Before Mary Rose died at age 17, she wrote this message in a bottle and tossed it for all like-minded teenagers to find. Through Dear Nobody, we travel Mary Rose’s path of the deadly boredom and loneliness of small town life, and into the horrifying world of her mom’s abusive boyfriends– a landscape overflowing with alcoholism, drug addiction, violence and killing alienation.
We also travel through Mary Rose’s confusing love life– where she develops crushes and attachments to junior versions of her mother’s pathetic boyfriends. And we see what the results of what low self-esteem and insecurity deliver. Brutally profound and violently explicit, Mary Rose articulates every minute of her first loves and flirtations—arrogant and self-assured one minute—then shattered and self-loathing the next. Who do you trust? Who do you let in and tell your deepest secrets to?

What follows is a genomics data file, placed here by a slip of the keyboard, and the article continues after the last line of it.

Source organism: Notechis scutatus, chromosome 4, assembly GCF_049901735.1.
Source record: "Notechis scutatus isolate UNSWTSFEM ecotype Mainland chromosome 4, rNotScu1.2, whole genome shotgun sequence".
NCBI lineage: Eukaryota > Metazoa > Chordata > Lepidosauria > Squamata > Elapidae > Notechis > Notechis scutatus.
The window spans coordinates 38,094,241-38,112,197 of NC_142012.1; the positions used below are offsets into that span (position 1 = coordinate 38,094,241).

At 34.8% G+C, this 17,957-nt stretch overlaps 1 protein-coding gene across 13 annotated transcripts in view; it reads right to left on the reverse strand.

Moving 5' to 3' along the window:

For Mary Rose has a deadly secret that is not revealed until the end of the book—a secret that dooms her to the world of freaks and mutants, a secret so chilling that it eventually kills her– leaving only this document as a proof she was here.
Dear Nobody is as hysterically funny, as it is hauntingly profound—for Mary Rose was a real person who lived, loved, suffered and died—packing several lifetimes into a very short one. For every word is true– and it will leave you pondering Mary Rose long after you finish the last page…